In addition to the well-reasoned opinion in Ore-Ida Potato Products, Inc. v. United Pacific Ins. Co. cited in Peerless Insurance Company v. Clark, supra, see also Black Hills Packing Co. v. S.D. Stockgrowers Ass'n, D.S.D., 397 F. Supp. 622, 626, 627; Securities Exch. Com'n v. North American Research D. Corp., S.D.N.Y., 280 F. Supp. 106, 123; Sandberg v. McDonald, 248 U.S. 185, 196, 39 S.Ct. 84, 86, 63 L.Ed. 200, 204; American Banana Co. v. United Fruit Co., 213 U.S. 347, 357, 29 S.Ct. 511, 513, 53 L.Ed. 826, 832 (All legislation is prima facie territorial).

We cannot ignore the general rule that a state's statutes are presumed not to have extraterritorial effect. Nothing within the statutory scheme encompassed by chapter 322 convinces us the regulation of out-of-state transactions to non-residents was ever contemplated. The expanded interpretation urged by appellees and adopted by the trial court is unwarranted after careful reading of the statute.

We agree with the following paragraph in appellant's amendment to its brief:

"It is respectfully requested that the trial court's ruling allowing the claim of appellees, John Fossenkemper and Zimmerman Buick, Inc., to share in the proceeds of the $10,000 surety bond and the judgment consistent therewith be reversed and this cause remanded to the trial court for entry of judgment consistent with such decision by deleting such claims and adjusting the claims of the other appellees accordingly."


Summaries of

State Surety Co. v. Lensing

Supreme Court of Iowa
Jan 19, 1977
249 N.W.2d 608 (Iowa 1977)

holding surety bond issued under Iowa Code § 322.4 did not protect a non-resident who purchased a car outside of the State of Iowa from an Iowa dealer

Summary of this case from E.E.O.C. v. CRST Van Expedited, Inc.

In Lensing, the Iowa Supreme Court held a surety bond given by an Iowa-licensed automotive dealer pursuant to the provisions of Iowa Code § 322.4(7) (1971) did not protect a non-resident buyer who purchased a car from the dealer outside the borders of the State of Iowa. 249 N.W.2d at 611.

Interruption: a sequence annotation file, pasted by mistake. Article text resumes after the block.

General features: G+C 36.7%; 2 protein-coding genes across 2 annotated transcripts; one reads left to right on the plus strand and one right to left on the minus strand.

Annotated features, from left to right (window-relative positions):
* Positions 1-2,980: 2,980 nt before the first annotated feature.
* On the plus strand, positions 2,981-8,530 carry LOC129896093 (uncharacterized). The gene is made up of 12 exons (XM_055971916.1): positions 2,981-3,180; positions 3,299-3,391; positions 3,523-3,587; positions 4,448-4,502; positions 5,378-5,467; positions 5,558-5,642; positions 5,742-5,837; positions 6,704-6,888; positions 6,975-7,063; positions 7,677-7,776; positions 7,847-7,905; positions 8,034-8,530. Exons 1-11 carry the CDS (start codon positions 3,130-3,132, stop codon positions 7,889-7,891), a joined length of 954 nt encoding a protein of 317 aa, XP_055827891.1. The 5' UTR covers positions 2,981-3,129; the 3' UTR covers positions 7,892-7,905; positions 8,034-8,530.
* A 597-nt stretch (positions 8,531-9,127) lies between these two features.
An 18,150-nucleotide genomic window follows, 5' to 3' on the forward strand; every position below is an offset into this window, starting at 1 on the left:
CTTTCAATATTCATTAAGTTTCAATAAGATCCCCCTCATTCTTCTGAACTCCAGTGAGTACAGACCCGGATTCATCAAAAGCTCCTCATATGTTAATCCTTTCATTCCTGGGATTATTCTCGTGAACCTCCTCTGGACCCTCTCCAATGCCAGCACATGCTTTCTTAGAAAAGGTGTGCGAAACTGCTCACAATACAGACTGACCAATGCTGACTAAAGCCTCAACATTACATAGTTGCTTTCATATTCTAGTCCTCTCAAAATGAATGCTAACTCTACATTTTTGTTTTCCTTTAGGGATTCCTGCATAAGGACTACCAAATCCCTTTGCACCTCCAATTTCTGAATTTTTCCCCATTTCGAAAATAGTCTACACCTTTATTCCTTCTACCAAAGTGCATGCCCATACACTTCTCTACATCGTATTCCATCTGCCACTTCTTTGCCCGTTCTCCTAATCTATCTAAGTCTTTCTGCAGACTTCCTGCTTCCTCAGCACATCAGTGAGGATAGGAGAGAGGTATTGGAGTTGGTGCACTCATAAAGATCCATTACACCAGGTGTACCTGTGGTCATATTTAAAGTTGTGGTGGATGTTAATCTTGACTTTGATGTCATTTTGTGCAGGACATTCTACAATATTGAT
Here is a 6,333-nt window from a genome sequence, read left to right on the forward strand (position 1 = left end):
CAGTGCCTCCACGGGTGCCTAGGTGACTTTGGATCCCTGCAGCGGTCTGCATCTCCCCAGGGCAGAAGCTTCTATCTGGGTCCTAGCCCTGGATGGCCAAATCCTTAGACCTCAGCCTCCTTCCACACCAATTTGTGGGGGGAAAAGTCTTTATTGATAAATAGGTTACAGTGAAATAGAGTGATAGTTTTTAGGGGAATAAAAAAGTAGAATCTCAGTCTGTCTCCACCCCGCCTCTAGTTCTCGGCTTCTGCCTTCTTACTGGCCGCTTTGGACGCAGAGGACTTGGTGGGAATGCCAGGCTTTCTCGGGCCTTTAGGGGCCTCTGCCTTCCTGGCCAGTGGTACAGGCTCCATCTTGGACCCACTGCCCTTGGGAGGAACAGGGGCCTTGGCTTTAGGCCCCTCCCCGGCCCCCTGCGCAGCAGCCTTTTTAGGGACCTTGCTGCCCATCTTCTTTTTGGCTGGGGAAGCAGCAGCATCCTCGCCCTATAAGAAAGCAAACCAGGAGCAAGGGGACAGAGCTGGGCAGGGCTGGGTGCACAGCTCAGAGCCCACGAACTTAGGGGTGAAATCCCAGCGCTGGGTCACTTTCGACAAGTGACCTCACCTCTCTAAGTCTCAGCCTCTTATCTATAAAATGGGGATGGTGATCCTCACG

Summary of this case from E.E.O.C. v. CRST Van Expedited, Inc.

In Lensing, 249 N.W.2d 608, the court considered whether the Iowa statute requiring each motor vehicle dealer to furnish a bond indemnifying "any person" suffering a loss caused by the dealer's failure to comply with the terms of the Iowa statutes protected an aggrieved nonresident purchaser who had suffered damages as a result of an out-of-state sale.

Summary of this case from Carlson Auction Services, Inc. v. Lopez

In State Surety Company v. Lensing, 249 N.W.2d 608 (Iowa 1977), the court construed Section 322.4(7) Iowa Code 1971, requiring motor vehicle dealers to furnish a surety bond indemnifying "any person" suffering a loss caused by the dealer's failure to comply with the terms of the Iowa statutes.

Summary of this case from Opinion No. 41-90
Case details for

State Surety Co. v. Lensing

Case Details

Full title:STATE SURETY COMPANY, Appellant, v. Jerome H. LENSING et al., Appellees

Court:Supreme Court of Iowa

Date published: Jan 19, 1977


249 N.W.2d 608 (Iowa 1977)